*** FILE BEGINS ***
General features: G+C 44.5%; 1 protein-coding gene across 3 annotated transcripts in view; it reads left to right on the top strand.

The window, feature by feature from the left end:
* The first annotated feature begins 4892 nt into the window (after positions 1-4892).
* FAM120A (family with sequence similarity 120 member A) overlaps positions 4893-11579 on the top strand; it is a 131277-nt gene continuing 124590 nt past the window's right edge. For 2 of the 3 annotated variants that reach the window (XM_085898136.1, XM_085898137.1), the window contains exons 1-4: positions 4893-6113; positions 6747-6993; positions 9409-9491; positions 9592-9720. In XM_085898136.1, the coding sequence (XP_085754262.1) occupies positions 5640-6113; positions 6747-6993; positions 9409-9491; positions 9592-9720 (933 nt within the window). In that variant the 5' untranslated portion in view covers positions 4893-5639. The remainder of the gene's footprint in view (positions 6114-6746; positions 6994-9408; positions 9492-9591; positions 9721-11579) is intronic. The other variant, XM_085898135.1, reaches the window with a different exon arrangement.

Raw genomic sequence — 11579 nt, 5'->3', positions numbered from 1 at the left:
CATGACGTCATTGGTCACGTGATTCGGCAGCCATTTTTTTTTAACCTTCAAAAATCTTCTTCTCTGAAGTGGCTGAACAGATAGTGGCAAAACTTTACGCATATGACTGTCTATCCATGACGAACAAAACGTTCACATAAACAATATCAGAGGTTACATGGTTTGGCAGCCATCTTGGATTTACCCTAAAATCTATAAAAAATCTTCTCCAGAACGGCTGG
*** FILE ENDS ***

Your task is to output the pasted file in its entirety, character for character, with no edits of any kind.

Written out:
General features: G+C 44.5%; 1 protein-coding gene across 3 annotated transcripts in view; it reads left to right on the top strand.

The window, feature by feature from the left end:
* The first annotated feature begins 4892 nt into the window (after positions 1-4892).
* FAM120A (family with sequence similarity 120 member A) overlaps positions 4893-11579 on the top strand; it is a 131277-nt gene continuing 124590 nt past the window's right edge. For 2 of the 3 annotated variants that reach the window (XM_085898136.1, XM_085898137.1), the window contains exons 1-4: positions 4893-6113; positions 6747-6993; positions 9409-9491; positions 9592-9720. In XM_085898136.1, the coding sequence (XP_085754262.1) occupies positions 5640-6113; positions 6747-6993; positions 9409-9491; positions 9592-9720 (933 nt within the window). In that variant the 5' untranslated portion in view covers positions 4893-5639. The remainder of the gene's footprint in view (positions 6114-6746; positions 6994-9408; positions 9492-9591; positions 9721-11579) is intronic. The other variant, XM_085898135.1, reaches the window with a different exon arrangement.

Raw genomic sequence — 11579 nt, 5'->3', positions numbered from 1 at the left:
CATGACGTCATTGGTCACGTGATTCGGCAGCCATTTTTTTTTAACCTTCAAAAATCTTCTTCTCTGAAGTGGCTGAACAGATAGTGGCAAAACTTTACGCATATGACTGTCTATCCATGACGAACAAAACGTTCACATAAACAATATCAGAGGTTACATGGTTTGGCAGCCATCTTGGATTTACCCTAAAATCTATAAAAAATCTTCTCCAGAACGGCTGG